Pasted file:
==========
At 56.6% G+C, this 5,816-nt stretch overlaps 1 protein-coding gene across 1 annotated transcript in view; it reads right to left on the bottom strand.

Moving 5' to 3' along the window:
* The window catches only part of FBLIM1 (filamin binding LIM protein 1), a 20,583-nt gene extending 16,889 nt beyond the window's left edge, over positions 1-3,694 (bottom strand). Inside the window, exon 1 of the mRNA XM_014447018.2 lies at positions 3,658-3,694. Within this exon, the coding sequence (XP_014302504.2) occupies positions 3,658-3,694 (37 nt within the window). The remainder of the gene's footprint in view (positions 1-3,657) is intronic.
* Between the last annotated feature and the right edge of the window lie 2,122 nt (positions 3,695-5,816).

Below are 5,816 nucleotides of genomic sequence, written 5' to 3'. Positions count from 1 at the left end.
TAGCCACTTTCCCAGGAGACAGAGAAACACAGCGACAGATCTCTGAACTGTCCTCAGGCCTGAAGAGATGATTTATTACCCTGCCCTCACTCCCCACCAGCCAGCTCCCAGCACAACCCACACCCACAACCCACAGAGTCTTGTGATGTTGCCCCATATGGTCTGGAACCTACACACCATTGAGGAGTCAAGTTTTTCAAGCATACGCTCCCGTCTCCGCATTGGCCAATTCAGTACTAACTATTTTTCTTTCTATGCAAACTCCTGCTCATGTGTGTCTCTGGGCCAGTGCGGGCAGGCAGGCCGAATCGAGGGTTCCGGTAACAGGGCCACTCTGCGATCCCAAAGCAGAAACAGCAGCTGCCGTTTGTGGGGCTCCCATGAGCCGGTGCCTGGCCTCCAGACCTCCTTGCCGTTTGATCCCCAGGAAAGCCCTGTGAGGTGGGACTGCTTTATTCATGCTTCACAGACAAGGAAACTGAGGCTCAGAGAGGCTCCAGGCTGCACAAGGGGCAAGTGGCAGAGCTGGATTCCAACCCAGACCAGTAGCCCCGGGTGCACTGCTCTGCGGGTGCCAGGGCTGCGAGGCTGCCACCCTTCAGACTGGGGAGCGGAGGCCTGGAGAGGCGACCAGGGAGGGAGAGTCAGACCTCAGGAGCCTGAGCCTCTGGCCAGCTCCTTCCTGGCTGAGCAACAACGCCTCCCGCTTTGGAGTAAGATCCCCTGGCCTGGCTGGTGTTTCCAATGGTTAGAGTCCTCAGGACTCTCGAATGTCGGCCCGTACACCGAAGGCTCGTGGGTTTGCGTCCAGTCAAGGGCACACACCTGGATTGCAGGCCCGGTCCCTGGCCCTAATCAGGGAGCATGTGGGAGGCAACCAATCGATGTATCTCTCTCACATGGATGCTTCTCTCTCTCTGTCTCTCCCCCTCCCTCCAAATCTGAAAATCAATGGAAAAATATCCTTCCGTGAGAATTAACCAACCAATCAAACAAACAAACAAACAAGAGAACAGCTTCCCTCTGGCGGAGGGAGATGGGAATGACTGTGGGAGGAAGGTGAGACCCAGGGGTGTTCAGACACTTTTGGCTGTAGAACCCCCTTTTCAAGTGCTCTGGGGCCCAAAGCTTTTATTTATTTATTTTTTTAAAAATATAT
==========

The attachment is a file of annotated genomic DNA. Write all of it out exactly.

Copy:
At 56.6% G+C, this 5,816-nt stretch overlaps 1 protein-coding gene across 1 annotated transcript in view; it reads right to left on the bottom strand.

Moving 5' to 3' along the window:
* The window catches only part of FBLIM1 (filamin binding LIM protein 1), a 20,583-nt gene extending 16,889 nt beyond the window's left edge, over positions 1-3,694 (bottom strand). Inside the window, exon 1 of the mRNA XM_014447018.2 lies at positions 3,658-3,694. Within this exon, the coding sequence (XP_014302504.2) occupies positions 3,658-3,694 (37 nt within the window). The remainder of the gene's footprint in view (positions 1-3,657) is intronic.
* Between the last annotated feature and the right edge of the window lie 2,122 nt (positions 3,695-5,816).

Below are 5,816 nucleotides of genomic sequence, written 5' to 3'. Positions count from 1 at the left end.
TAGCCACTTTCCCAGGAGACAGAGAAACACAGCGACAGATCTCTGAACTGTCCTCAGGCCTGAAGAGATGATTTATTACCCTGCCCTCACTCCCCACCAGCCAGCTCCCAGCACAACCCACACCCACAACCCACAGAGTCTTGTGATGTTGCCCCATATGGTCTGGAACCTACACACCATTGAGGAGTCAAGTTTTTCAAGCATACGCTCCCGTCTCCGCATTGGCCAATTCAGTACTAACTATTTTTCTTTCTATGCAAACTCCTGCTCATGTGTGTCTCTGGGCCAGTGCGGGCAGGCAGGCCGAATCGAGGGTTCCGGTAACAGGGCCACTCTGCGATCCCAAAGCAGAAACAGCAGCTGCCGTTTGTGGGGCTCCCATGAGCCGGTGCCTGGCCTCCAGACCTCCTTGCCGTTTGATCCCCAGGAAAGCCCTGTGAGGTGGGACTGCTTTATTCATGCTTCACAGACAAGGAAACTGAGGCTCAGAGAGGCTCCAGGCTGCACAAGGGGCAAGTGGCAGAGCTGGATTCCAACCCAGACCAGTAGCCCCGGGTGCACTGCTCTGCGGGTGCCAGGGCTGCGAGGCTGCCACCCTTCAGACTGGGGAGCGGAGGCCTGGAGAGGCGACCAGGGAGGGAGAGTCAGACCTCAGGAGCCTGAGCCTCTGGCCAGCTCCTTCCTGGCTGAGCAACAACGCCTCCCGCTTTGGAGTAAGATCCCCTGGCCTGGCTGGTGTTTCCAATGGTTAGAGTCCTCAGGACTCTCGAATGTCGGCCCGTACACCGAAGGCTCGTGGGTTTGCGTCCAGTCAAGGGCACACACCTGGATTGCAGGCCCGGTCCCTGGCCCTAATCAGGGAGCATGTGGGAGGCAACCAATCGATGTATCTCTCTCACATGGATGCTTCTCTCTCTCTGTCTCTCCCCCTCCCTCCAAATCTGAAAATCAATGGAAAAATATCCTTCCGTGAGAATTAACCAACCAATCAAACAAACAAACAAACAAGAGAACAGCTTCCCTCTGGCGGAGGGAGATGGGAATGACTGTGGGAGGAAGGTGAGACCCAGGGGTGTTCAGACACTTTTGGCTGTAGAACCCCCTTTTCAAGTGCTCTGGGGCCCAAAGCTTTTATTTATTTATTTTTTTAAAAATATAT